Takpa language

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Takpa
Tawang Monpa
Dakpakha
Region India; Bhutan; Lhoka, Tibet
Ethnicity Takpa people
Native speakers
9,100 in India (2006)[1]
2,000 in Bhutan (2011);[2] 1,300 in China (2000 census)[3]
Tibetan alphabet
Language codes
ISO 639-3 Either:
dka – Dakpa
twm – Tawang Monpa
Glottolog dakp1242[4]

The Takpa or Dakpa language (Dzongkha: Tibetan: དཀ་པ་ཁ་Wylie: dak pa kha, Dakpakha, known in India as Tawang Monpa,[5] is an East Bodish language spoken in the Tawang district of Arunachal Pradesh, claimed by Tibet as a part of Lho-kha Sa-khul, and in northern Trashigang District in eastern Bhutan, mainly in Chaleng, Phongmed Gewog, Yobinang, Dangpholeng and Lengkhar near Radi Gewog.[6][7] Van Driem (2001) describes Takpa as the most divergent of Bhutan's East Bodish languages,[8] though it shares many similarities with Bumthang. SIL reports that Takpa may be a dialect of the Brokpa language and that it been influenced by the Dzala language whereas Brokpa has not.[7]

Takpa is mutually unintelligible with Monpa of Zemithang and Monpa of Mago-Thingbu. There is no data currently available for these two languages, so they may or may not be Bodish.[9]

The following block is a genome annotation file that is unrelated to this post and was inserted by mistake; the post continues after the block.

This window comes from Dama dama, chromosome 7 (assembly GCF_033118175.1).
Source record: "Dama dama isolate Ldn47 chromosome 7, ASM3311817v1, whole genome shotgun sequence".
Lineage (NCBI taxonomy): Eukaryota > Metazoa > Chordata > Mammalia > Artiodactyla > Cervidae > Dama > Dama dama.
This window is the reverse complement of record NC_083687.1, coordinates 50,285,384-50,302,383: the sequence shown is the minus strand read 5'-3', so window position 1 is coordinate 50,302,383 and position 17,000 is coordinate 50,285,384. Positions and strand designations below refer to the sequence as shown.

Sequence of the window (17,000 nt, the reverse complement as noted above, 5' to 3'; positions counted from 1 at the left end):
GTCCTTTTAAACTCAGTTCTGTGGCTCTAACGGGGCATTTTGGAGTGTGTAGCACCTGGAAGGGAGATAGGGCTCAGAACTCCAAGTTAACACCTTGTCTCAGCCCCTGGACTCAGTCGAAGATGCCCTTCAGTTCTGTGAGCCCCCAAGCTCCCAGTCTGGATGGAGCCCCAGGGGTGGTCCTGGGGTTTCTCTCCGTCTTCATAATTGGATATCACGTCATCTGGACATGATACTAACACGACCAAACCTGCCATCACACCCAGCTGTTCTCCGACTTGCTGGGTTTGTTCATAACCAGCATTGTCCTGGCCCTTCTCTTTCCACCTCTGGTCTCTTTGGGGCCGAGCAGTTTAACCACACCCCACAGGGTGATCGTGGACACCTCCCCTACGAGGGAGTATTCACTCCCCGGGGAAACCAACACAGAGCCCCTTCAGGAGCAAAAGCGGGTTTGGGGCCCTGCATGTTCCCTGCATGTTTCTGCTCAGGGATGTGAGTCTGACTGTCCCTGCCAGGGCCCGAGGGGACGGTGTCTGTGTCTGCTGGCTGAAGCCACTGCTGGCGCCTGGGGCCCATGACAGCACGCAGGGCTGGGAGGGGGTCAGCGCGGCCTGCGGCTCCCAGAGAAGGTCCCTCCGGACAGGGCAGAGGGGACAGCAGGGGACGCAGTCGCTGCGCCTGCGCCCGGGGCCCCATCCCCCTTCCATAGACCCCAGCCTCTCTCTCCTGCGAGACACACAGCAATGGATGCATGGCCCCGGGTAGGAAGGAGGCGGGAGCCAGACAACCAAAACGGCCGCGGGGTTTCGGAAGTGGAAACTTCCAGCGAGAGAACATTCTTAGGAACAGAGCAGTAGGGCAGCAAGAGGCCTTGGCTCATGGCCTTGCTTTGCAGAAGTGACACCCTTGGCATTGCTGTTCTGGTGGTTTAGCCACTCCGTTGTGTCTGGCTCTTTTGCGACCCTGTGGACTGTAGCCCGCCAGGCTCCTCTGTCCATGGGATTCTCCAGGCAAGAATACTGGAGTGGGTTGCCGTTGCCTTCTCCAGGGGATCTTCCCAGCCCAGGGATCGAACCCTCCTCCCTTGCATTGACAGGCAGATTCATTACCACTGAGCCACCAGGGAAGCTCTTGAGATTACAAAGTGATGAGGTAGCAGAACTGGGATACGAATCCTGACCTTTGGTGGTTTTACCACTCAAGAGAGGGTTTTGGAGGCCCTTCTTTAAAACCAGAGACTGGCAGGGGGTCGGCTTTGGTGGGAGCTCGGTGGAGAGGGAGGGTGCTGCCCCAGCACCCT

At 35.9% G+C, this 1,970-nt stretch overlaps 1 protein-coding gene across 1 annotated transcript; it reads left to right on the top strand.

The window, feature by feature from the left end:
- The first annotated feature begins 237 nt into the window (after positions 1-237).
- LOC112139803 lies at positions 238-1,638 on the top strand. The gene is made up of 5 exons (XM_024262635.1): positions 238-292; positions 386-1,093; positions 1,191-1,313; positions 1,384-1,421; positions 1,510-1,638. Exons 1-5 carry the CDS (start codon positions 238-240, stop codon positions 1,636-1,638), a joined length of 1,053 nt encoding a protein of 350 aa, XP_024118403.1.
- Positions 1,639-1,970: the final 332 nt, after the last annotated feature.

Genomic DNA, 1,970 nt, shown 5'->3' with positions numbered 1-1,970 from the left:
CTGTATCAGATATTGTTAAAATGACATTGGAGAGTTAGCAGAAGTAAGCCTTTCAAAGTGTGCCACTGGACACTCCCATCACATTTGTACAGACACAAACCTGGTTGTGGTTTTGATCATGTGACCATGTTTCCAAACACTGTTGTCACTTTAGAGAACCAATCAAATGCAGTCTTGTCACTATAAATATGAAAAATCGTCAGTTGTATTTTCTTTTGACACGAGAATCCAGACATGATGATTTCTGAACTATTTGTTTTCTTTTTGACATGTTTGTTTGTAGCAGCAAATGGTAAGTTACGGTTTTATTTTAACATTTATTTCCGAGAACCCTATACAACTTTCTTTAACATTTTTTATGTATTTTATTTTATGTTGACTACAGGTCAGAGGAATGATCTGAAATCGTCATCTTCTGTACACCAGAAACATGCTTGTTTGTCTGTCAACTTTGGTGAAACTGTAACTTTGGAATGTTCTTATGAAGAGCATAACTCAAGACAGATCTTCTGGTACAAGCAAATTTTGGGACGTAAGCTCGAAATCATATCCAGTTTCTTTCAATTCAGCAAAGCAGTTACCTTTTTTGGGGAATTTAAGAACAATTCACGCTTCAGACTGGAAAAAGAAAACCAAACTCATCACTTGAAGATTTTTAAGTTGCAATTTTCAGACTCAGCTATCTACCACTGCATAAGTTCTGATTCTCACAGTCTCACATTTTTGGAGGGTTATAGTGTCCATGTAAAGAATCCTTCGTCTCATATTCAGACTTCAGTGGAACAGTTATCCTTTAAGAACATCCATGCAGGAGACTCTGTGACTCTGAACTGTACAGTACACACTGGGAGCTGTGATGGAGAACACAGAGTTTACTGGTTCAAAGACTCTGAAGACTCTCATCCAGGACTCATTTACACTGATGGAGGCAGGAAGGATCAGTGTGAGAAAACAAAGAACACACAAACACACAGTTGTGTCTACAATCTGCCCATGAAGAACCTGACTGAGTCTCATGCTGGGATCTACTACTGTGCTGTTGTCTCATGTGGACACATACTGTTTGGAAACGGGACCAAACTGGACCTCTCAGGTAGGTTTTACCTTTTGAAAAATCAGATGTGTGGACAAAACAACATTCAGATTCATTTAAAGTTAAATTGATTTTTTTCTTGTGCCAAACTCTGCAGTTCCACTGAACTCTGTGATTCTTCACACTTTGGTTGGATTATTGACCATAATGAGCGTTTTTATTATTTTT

Wangchu (2002) reports that Tawang Monpa is spoken in Lhou, Seru, Lemberdung, and Changprong villages, Tawang District, Arunachal Pradesh.

See also[edit]

References[edit]

  1. ^ ISO change request
  2. ^ Dakpa at Ethnologue (18th ed., 2015)
  3. ^ Tawang at Ethnologue (18th ed., 2015)
  4. ^ Hammarström, Harald; Forkel, Robert; Haspelmath, Martin; Bank, Sebastian, eds. (2016). "Dakpakha". Glottolog 2.7. Jena: Max Planck Institute for the Science of Human History. 
  5. ^ Hammarström (2015) Ethnologue 16/17/18th editions: a comprehensive review: online appendices
  6. ^ van Driem, George L. (1993). "Language Policy in Bhutan" (PDF). London: SOAS. Retrieved 2011-01-18. 
  7. ^ a b "Dakpakha". Ethnologue Online. Dallas: SIL International. 2006. Retrieved 2011-01-18. 
  8. ^ van Driem, George (2001). Languages of the Himalayas: An Ethnolinguistic Handbook of the Greater Himalayan Region. Brill Publishers. 
  9. ^ Blench, Roger; Post, Mark (2011), (De)classifying Arunachal languages: Reconstructing the evidence (PDF) 

External links[edit]